Lawmakers push for headquarters in Md.

But Homeland Security seems to be looking to N. Virginia, reports say

January 09, 2003|By Laura Sullivan | Laura Sullivan,SUN NATIONAL STAFF

WASHINGTON - Maryland lawmakers are making a last-ditch effort to bring the new Department of Homeland Security to the state despite clear signs that the agency's headquarters is headed for Northern Virginia.

Democratic Sen. Barbara A. Mikulski circulated a letter to members of the Maryland delegation yesterday urging Maryland's Republican Gov.-elect Robert L. Ehrlich Jr. to use whatever influence he could muster to stop the reported selection of a Virginia site.

Meanwhile, Rep. Steny H. Hoyer of Maryland and District of Columbia Del. Eleanor Holmes Norton, both Democrats, sharply criticized a provision inserted into an emergency funding measure yesterday that would give the Bush administration freedom to sign a building lease for the new headquarters without congressional approval.

At stake is hundreds of millions of dollars in potential rent and revenues over the next 10 years for a temporary home for the new department, which will oversee some 177,000 employees around the country.

While there has been talk that the department might build a campus of its own some day, administration officials say that where the department lands this year is likely where it will stay for good.

If Virginia is chosen, it would make the new department the first Cabinet agency in more than 50 years to have its headquarters located outside Washington, D.C.

Locating the department in Virginia would be a financial boon to the state and to the area immediately around the chosen site, through improvements, real estate prices and developments. The Washington Post, quoting unnamed real estate and congressional sources, reported yesterday that three Northern Virginia sites were under consideration, including two near Tysons Corner and a third in Chantilly.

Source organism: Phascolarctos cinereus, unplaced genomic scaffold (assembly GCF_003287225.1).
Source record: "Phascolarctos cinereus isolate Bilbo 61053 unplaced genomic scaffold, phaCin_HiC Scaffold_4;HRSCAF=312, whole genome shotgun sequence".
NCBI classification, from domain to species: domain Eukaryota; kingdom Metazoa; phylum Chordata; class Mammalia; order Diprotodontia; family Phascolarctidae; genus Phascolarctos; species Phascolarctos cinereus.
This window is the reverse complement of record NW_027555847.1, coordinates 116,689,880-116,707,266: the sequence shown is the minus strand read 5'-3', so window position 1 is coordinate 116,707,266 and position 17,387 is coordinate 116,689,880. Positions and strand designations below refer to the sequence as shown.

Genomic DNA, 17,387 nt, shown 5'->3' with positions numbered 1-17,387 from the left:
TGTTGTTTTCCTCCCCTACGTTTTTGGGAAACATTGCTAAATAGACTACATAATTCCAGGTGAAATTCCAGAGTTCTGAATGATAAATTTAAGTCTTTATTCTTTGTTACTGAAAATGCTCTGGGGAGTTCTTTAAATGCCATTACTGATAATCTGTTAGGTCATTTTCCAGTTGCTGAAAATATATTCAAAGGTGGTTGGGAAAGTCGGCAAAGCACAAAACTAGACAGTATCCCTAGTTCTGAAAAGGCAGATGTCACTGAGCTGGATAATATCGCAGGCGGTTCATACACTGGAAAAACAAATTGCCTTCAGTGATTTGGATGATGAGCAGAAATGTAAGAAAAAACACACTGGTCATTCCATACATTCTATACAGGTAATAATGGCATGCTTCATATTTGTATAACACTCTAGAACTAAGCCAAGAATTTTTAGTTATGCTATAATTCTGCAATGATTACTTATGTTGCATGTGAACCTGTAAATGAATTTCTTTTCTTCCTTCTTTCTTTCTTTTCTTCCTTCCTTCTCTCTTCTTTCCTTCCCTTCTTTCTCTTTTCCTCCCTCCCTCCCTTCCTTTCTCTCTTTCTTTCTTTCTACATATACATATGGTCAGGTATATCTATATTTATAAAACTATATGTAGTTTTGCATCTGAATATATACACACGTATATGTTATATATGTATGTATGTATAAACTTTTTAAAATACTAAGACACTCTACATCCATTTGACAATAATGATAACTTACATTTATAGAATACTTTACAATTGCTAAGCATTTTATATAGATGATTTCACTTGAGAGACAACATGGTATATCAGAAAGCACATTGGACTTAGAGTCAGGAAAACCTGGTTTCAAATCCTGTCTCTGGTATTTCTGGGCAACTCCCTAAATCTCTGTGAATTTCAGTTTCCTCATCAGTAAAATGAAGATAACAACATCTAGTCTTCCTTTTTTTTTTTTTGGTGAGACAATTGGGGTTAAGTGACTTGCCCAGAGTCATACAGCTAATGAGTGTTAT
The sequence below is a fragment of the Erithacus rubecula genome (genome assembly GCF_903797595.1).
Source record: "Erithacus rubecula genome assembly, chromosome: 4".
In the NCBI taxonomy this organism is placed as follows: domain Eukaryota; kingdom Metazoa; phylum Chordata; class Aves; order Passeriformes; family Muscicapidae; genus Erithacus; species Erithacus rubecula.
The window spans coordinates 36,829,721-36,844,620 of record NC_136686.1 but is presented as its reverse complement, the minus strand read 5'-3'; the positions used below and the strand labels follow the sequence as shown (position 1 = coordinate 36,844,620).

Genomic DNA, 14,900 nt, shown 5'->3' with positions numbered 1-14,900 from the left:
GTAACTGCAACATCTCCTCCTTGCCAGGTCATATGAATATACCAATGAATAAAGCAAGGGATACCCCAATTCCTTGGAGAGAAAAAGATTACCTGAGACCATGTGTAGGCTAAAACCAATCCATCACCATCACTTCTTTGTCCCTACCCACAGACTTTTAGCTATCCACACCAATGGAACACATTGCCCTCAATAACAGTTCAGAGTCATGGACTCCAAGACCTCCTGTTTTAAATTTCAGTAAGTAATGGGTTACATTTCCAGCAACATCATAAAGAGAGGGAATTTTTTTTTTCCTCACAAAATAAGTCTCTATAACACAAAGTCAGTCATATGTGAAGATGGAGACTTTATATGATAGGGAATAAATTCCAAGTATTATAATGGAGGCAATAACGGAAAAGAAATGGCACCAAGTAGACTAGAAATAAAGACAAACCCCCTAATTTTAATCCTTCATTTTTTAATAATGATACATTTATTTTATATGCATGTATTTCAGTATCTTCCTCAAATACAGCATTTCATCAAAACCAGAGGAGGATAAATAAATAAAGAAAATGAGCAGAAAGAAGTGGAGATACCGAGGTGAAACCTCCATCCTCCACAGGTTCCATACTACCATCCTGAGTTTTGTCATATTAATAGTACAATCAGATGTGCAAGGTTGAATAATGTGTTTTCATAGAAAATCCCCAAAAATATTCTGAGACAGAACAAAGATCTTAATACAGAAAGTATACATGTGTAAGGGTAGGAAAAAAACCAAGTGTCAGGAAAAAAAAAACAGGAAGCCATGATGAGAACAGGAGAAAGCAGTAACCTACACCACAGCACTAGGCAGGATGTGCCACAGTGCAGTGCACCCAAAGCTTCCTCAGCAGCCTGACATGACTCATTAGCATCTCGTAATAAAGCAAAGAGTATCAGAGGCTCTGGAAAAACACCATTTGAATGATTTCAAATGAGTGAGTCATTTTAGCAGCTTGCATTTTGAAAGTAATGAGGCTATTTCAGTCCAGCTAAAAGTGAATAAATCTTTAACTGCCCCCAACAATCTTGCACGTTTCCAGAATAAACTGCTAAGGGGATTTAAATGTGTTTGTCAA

More than 22 existing agencies will become part of the new department over the next few months, including the Secret Service, Federal Emergency Management Agency and the Customs Service.

Officials from Ehrlich's office said they're still holding out hope that Maryland could land the headquarters.

"We're going to keep trying," said Ehrlich spokesman Henry Fawell. The governor-elect "has had informal conversations over the past few months with the White House and agencies that will become part of the department. We haven't been contacted yet by the White House or Homeland Security Department, or told that a decision has been made. We're still hoping."

A Bush administration official confirmed that the new department is focusing on sites in suburban Virginia. The official said the area offers the "space, ability to expand and security" the department needs.

The department's initial request for possible sites in the Washington region called for an "office park setting" and parking for 1,000 people, all but ruling out the District of Columbia.

Norton, the District's nonvoting delegate in Congress, said she was especially concerned with a provision in an emergency funding measure that is expected to gain final congressional approval today. It would put the building lease on a fast track, skipping the normal review process by Congress.

"The District was denied even the semblance of a fair chance to compete," Norton said, adding that she will push to enforce a federal law that, she says, requires the permanent headquarters of all government departments to be located in D.C.

Hoyer also took exception to the fast-track provision.

"Ramming this provision through the House is unfair ... to the jurisdictions who were bidding for the site of the headquarters [and] doesn't take into consideration the needs of the employees whose lives will drastically shift when the site is complete," the Maryland Democrat said in a statement.

Some lawmakers also questioned why the administration was seeking to rent, rather than buy, space.

The soon-to-open Homeland Security Department, which now has more than 140 employees, is running most of its operations out of an office building at 18th and G streets in the District. On Jan. 24, when the department is scheduled to officially come into existence, it will have more than $140 million for transition expenses.

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